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PHYS 183 (51)
Tracy Webb (12)
Chapter 1

Chapter 1

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Department
Physics
Course
PHYS 183
Professor
Tracy Webb
Semester
Winter

Description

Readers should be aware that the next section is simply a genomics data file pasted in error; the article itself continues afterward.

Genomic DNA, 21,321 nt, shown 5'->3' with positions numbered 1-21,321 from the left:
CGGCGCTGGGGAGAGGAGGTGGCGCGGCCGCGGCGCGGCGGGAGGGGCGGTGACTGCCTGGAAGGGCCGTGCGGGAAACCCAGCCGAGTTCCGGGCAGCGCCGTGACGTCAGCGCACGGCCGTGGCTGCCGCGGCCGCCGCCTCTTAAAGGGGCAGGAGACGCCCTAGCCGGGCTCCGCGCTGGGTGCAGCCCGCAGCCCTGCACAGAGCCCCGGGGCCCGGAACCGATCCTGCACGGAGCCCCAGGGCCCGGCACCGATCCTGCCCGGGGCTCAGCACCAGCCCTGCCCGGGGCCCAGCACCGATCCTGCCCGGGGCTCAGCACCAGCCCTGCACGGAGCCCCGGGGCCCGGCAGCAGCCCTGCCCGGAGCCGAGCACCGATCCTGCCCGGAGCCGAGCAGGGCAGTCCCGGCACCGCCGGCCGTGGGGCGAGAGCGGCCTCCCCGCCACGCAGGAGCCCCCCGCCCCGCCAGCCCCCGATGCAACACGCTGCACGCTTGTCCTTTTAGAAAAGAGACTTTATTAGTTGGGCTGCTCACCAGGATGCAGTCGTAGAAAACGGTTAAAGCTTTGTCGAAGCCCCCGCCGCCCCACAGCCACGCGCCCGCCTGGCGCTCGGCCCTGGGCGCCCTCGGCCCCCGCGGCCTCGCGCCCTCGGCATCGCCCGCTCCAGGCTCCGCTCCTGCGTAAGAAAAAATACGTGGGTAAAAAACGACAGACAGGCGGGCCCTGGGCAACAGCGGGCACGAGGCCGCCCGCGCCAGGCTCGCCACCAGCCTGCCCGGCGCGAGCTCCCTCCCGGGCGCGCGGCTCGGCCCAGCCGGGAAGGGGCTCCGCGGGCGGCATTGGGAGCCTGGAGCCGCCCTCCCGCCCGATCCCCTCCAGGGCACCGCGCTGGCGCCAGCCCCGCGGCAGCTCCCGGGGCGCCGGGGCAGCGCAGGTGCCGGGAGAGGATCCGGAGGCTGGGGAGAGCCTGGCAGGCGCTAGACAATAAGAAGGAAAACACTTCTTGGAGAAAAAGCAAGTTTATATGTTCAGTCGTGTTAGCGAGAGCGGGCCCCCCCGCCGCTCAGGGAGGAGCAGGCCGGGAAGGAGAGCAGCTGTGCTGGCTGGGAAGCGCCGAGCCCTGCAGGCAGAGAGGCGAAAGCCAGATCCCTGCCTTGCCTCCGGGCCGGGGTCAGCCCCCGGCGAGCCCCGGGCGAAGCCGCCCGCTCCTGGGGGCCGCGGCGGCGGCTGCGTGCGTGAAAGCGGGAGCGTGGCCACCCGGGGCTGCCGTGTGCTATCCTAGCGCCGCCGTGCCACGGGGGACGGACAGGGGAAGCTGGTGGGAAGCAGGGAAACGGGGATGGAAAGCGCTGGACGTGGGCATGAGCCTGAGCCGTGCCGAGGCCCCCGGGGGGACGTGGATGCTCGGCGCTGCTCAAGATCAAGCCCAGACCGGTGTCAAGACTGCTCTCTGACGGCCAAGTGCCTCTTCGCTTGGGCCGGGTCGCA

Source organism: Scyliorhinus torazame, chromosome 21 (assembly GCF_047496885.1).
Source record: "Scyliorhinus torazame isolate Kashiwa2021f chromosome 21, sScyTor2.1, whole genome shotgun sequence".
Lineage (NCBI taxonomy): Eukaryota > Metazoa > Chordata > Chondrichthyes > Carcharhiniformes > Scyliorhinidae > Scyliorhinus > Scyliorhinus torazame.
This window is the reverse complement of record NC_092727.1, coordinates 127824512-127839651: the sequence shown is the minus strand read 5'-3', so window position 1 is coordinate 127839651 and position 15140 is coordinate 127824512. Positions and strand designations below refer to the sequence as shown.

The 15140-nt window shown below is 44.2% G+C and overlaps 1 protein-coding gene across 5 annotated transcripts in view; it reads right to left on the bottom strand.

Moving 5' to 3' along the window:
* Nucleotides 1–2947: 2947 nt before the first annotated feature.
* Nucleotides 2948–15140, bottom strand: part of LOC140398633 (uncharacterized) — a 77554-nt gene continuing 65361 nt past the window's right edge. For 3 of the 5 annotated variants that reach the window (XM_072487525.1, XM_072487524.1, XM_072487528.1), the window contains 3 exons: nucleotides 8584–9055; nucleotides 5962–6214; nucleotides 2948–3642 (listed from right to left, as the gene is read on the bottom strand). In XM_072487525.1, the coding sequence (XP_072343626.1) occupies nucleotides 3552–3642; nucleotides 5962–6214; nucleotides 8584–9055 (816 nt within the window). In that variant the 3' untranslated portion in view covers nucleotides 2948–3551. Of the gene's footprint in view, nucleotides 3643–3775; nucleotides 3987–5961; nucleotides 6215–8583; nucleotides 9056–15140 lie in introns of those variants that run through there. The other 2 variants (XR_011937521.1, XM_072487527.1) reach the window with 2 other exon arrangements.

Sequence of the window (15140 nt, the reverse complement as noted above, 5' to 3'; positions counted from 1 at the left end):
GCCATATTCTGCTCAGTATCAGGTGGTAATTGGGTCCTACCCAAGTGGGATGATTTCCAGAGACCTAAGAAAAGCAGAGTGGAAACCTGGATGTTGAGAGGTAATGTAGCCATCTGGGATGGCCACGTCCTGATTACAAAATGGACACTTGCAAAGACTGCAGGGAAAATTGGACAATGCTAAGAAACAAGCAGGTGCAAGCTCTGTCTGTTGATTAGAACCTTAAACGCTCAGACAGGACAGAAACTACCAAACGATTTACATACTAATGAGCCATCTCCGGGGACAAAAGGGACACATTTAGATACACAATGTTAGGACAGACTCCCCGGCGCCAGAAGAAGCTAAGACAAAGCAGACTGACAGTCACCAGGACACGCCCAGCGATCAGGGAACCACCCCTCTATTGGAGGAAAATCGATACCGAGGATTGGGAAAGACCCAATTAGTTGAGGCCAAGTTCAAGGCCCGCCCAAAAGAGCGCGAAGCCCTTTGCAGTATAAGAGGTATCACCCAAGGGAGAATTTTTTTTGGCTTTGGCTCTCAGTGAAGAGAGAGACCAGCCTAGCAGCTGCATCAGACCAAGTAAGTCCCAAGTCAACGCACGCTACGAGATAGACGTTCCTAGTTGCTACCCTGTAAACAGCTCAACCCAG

1: Our Place in the Universe 1.1 Our Modern View of the Universe  star: a large, glowing ball of gas that generates heat & light through nuclear fusion in its core  planet: a moderately large object that orbits a star & shines primarily by reflecting light from its star  moon (satellite): an object that orbits a planet  asteroid: a relatively small and rocky object that orbits a star  comet: a relatively small and ice-rich object that orbits a star  small solar system body: an asteroid, comet or other object that orbits a star but is too small to qualify as a planet or dwarf planet  natural to assume we live in an earth-centred (geocentric) universe  orbits the sun (a star)  solar system: the sun and all objects that orbit it (planets, their moons, other smaller objects ie/ asteroids & comets)  star system: a star and any planets and other materials that orbit it  galaxy: a great island of stars in space containing a few hundred million to a trillion stars all held together by gravity and orbiting a common centre; scattered throughout space; some isolated, others in groups  Milky Way Galaxy: relatively large galaxy containing more than 100 billion stars; the galaxy that we live in; one of the two largest among 40 galaxies in the local group  galaxy cluster: groups of galaxies with more than a few dozen members bound together by gravity  supercluster: regions in which galaxies and galaxy clusters are most tightly packed  clusters of galaxy clusters  universe: sum total of all matter and energy  The Big Bang and the Expanding Universe o entire universe is expanding  average distances between galaxies are increasing with time o galaxies must have been closer together in the past o occurred 14 billion years ago o universe continues to expand since Big Bang  on smaller scale since gravity pulling objects together o universe continues to expand but individual galaxies & galaxy clusters do not o as the universe expanded, matter clumped into galaxies & galaxy clusters  stellar lives and galactic recycling o gravity collapses clouds of gas & dust to form stars & planets o stars not living but go through life cycles o born when gravity compresses material in a cloud to point where centre dense enough & hot enough to generate energy by nuclear fusion o nuclear fusion: process in which lightweight atomic nuclei smash together and fuse to make heavier nuclei o star “lives” as long as it can shine with energy from fusion & dies when fuel exhausted o massive stars die in titanic explosions (supernovae) o returned matters mixes with floating matter to become new clouds that stars can form from  stars manufacture the elements of earth & life o early universe only contained hydrogen & helium + traces of lithium o other elements (carbon, nitrogen, oxygen, iron) manufactured by stars  nuclear fusion or nuclear reactions accompanying explosions that end stellar lives o solar system formed 4.5 billion years ago & earlier generations of stars had already converted 2% of H & He into heavier elements  enough to make small rocky planet  know stuff about the past by studying light from distant stars & galaxies o light travels 300 000 km/s  takes more than 1 second to reach earth from the moon; 8 minutes from the sun
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